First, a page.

Video games are revolutionizing computation chemistry

A new report finds that the high powered graphics processing units GPUs now in video games - the hardware that gives gamers 3-D images and other sophisticated graphics - are being used by computation chemists. These GPUs have incredible math computational power. According to Vijay Pande, a chemistry professor at Stanford:

"My mom gives me a hard time and says that I'm just being impatient," says Pande, who has been researching how proteins fold for nearly 20 years. But it currently takes an entire day for a protein-folding calculation to output one nanosecond of simulated folding data for a simple model system. Proteins that are of interest to experimentalists, however, often take a millisecond or longer to fold. "That's about a million times longer," Pande points out, "so it would take a million days, or 3,000 years, which is just ridiculous." GPUs excite the Stanford researcher because they have the potential to reduce calculation time for certain problems from years to months.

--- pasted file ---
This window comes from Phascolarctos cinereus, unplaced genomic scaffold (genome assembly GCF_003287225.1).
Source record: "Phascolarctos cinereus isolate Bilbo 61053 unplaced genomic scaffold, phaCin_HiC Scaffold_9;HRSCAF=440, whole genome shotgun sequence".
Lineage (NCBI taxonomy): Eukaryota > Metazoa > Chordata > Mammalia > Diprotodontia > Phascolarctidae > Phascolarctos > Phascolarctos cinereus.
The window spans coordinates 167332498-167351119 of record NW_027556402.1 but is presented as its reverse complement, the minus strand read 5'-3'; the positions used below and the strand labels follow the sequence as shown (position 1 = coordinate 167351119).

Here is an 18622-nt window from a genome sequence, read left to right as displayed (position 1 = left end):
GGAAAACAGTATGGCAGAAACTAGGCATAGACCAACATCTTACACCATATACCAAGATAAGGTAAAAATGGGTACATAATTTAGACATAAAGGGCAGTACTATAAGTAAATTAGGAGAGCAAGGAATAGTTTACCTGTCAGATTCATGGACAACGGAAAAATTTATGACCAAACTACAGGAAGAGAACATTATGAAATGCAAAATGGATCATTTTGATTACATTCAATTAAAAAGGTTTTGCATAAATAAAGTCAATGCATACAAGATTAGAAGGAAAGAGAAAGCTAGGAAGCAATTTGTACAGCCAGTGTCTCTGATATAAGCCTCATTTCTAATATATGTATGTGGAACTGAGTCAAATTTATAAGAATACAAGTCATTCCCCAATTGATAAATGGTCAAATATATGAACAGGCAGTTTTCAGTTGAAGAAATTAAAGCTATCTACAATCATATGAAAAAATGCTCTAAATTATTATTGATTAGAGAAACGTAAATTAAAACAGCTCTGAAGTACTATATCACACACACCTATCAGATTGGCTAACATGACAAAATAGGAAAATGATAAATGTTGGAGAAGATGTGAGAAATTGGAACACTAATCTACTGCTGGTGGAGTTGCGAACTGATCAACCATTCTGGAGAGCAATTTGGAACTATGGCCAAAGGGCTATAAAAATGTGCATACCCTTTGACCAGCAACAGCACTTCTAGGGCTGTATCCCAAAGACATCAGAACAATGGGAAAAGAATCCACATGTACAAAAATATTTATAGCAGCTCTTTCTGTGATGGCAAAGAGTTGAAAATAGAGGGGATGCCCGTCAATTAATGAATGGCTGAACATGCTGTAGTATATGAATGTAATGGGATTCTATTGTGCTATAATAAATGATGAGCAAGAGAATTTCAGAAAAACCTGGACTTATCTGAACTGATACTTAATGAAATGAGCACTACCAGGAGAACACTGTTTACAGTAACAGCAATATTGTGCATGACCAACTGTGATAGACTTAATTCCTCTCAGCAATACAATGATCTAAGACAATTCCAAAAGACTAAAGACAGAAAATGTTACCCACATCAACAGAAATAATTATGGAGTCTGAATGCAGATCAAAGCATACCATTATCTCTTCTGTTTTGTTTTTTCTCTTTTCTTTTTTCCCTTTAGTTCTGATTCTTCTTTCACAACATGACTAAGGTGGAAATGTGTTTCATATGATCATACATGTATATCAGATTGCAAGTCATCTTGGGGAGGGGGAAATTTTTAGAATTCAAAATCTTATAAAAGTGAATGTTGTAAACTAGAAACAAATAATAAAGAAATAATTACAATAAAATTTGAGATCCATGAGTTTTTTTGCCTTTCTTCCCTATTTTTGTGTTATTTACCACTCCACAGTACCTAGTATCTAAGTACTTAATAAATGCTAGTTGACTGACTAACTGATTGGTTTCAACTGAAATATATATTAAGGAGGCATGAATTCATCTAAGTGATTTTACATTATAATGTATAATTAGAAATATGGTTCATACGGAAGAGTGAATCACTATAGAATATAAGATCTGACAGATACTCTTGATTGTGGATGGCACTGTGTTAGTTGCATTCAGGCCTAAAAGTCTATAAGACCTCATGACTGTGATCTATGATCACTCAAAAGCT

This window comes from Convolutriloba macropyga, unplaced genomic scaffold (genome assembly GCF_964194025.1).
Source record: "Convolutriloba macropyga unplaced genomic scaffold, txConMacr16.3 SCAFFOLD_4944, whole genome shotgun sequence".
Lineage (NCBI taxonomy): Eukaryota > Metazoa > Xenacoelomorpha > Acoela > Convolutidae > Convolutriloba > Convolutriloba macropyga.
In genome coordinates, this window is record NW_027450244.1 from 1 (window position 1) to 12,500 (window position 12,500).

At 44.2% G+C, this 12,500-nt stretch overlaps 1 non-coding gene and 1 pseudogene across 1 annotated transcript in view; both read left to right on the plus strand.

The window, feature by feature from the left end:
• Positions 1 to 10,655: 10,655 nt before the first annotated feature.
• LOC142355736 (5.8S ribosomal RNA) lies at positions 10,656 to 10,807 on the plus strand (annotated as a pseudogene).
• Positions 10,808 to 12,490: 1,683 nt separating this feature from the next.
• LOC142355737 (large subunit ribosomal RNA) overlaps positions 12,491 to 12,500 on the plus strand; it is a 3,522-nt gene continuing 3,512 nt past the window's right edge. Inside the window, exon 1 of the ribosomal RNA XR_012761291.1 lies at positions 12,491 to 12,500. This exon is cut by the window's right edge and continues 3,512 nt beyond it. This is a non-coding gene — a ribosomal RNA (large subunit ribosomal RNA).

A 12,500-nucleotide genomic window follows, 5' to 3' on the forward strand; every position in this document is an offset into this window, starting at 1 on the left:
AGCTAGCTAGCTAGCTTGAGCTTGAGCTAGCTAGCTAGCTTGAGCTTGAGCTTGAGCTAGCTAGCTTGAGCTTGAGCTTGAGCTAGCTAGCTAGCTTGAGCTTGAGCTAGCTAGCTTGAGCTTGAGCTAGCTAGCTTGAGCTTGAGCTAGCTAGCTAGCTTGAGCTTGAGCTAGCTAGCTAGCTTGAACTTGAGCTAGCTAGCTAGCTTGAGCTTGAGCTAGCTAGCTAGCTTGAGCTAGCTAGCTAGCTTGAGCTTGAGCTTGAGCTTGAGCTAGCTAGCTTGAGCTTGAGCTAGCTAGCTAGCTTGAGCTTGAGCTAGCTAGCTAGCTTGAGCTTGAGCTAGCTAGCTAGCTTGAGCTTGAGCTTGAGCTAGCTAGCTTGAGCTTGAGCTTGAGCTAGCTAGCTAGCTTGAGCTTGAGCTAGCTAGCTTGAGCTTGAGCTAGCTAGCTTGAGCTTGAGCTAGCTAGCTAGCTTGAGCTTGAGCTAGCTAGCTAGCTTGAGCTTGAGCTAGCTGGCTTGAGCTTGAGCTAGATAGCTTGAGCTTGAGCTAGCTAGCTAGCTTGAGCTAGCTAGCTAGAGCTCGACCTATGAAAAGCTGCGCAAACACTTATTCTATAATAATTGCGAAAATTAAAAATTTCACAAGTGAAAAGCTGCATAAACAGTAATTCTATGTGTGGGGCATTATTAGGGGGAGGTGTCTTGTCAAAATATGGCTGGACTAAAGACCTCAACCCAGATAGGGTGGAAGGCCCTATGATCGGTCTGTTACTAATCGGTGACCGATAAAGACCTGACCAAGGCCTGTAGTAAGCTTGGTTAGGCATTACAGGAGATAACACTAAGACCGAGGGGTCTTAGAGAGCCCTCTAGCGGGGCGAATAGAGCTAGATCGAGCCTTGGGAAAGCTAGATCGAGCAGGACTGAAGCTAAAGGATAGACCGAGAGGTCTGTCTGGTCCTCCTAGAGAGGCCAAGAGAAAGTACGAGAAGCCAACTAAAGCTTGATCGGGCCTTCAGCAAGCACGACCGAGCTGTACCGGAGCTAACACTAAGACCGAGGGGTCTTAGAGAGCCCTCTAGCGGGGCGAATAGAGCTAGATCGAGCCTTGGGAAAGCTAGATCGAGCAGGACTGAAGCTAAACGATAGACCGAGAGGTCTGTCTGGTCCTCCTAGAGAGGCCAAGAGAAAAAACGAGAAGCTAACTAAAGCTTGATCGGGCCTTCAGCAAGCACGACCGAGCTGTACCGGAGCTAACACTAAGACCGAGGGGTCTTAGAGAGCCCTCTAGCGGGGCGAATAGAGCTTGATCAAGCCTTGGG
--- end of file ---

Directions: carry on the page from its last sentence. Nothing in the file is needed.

This can help speed up research into new drugs - which now can take up to 10-15 years or more.

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John Moe is the host of Marketplace Tech Report, where he provides an insightful overview of the latest tech news.

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